SINGAPORE (Reuters) - The U.S. Federal Aviation Administration is narrowing the issues needed before it can conduct a certification test flight on the grounded Boeing <BA.N> 737 MAX, but will not commit to a timetable for lifting a flight ban, its top official said.
"We are following a very diligent process and it is important that we stay focused on the process and not on the timeline," FAA Administrator Steve Dickson told reporters.
"Having said that we are approaching a milestone: the certification flight is the next major milestone and once that is completed I think we will have a good bit more clarity on where the process goes forward from there," he said during a visit to the Singapore Airshow.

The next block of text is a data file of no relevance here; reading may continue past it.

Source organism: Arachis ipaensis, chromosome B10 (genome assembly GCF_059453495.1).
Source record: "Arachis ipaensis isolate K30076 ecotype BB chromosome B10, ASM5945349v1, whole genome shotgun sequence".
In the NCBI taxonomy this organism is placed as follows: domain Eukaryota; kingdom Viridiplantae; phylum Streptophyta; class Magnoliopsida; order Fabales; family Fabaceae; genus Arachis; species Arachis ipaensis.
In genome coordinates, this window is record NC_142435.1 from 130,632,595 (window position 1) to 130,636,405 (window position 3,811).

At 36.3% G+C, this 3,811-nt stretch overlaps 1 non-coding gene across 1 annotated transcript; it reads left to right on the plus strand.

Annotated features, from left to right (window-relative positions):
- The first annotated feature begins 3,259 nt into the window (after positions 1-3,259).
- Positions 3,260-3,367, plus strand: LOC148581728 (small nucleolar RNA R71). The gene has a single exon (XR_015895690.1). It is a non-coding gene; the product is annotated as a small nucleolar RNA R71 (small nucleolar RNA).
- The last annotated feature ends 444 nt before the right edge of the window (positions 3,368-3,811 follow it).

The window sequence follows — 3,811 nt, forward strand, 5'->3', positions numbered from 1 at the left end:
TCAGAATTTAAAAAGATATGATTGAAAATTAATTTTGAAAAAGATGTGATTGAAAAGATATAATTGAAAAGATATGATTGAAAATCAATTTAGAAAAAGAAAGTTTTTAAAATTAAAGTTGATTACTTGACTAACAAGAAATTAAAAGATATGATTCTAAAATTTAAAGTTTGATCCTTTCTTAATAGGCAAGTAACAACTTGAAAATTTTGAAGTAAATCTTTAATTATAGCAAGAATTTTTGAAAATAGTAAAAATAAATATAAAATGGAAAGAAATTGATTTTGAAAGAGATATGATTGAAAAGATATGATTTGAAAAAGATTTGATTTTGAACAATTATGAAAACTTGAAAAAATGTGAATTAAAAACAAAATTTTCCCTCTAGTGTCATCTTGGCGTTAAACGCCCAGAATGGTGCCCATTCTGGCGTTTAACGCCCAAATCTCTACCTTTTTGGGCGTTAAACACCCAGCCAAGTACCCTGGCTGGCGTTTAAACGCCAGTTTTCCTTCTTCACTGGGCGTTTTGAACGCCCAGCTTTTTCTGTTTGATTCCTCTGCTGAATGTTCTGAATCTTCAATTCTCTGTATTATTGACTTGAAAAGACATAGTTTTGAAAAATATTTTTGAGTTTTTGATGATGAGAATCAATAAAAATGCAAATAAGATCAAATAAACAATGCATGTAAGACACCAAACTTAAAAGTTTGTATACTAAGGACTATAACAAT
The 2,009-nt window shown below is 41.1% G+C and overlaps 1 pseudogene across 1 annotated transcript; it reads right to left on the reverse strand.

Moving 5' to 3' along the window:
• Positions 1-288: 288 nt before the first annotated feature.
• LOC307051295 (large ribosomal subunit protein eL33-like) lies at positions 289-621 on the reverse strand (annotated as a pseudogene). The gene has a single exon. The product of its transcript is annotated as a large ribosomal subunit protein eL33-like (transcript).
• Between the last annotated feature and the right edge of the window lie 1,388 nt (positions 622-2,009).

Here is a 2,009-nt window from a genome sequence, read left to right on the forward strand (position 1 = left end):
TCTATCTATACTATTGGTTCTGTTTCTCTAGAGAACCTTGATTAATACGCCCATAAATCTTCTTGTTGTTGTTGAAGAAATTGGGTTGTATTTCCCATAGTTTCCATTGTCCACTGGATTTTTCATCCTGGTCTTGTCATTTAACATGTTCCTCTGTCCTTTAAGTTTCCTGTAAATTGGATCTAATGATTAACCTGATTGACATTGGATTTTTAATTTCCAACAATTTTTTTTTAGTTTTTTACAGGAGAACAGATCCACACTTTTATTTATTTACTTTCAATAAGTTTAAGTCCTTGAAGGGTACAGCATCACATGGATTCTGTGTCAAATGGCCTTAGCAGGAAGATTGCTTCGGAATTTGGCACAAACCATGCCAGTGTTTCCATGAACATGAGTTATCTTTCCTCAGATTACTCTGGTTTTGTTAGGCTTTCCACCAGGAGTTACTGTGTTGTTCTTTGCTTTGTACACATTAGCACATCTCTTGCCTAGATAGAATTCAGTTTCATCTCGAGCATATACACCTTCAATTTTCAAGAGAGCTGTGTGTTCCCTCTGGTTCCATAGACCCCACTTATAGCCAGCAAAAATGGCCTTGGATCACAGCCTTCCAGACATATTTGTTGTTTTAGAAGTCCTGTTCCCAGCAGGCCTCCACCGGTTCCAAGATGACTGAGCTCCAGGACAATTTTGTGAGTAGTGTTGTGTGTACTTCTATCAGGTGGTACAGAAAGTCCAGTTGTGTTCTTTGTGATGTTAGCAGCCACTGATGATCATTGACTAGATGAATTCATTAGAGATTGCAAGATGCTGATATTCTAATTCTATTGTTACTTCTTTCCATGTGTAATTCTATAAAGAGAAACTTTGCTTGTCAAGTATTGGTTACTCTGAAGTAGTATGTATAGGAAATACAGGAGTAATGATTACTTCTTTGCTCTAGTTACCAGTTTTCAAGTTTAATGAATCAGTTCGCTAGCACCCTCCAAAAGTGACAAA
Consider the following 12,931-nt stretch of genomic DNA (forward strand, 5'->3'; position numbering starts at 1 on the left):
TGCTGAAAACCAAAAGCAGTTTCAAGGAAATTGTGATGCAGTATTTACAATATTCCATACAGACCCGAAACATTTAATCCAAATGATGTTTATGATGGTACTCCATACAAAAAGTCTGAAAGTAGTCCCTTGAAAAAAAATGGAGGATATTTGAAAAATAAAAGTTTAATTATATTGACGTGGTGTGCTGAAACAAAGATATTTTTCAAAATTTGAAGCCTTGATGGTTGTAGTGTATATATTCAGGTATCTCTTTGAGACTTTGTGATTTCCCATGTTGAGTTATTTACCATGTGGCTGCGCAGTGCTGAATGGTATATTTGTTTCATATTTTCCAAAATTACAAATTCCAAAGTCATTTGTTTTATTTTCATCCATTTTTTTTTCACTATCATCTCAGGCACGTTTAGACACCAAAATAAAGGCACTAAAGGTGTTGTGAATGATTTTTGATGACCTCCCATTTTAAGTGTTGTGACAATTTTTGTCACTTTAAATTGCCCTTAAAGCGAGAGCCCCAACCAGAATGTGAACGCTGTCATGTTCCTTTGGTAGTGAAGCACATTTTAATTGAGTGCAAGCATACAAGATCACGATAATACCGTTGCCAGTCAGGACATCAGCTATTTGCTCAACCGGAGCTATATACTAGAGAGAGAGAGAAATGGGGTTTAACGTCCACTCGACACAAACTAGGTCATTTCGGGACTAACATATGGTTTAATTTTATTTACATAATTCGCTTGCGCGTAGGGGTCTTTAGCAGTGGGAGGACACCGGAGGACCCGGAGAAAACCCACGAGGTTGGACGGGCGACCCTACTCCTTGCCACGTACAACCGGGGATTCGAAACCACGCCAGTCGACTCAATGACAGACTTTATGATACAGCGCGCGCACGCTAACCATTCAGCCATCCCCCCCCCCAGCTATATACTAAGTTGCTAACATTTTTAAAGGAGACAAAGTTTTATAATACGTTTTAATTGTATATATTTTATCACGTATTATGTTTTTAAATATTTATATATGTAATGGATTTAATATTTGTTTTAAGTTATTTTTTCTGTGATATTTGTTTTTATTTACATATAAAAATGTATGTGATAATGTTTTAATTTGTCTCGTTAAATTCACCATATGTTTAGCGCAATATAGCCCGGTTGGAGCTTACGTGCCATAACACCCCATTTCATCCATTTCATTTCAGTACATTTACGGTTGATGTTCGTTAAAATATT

The certification flight to be carried out by FAA pilots "is not scheduled yet because we still have a few issues to resolve, but we continue to narrow the issues. We are waiting for proposals from Boeing on a few items," he added.
The 737 MAX was grounded last March following two fatal crashes in the space of five months. Boeing has adjusted cockpit software which has been blamed in part for overwhelming pilots and dropped objections to simulator training for pilots.
Dickson said he expected close technical alignment between global regulators over the criteria for reversing the grounding, when the time for that decision comes, but noted there could be differences in how the jet is put back to service worldwide.
(Reporting by Tim Hepher, editing by Louise Heavens)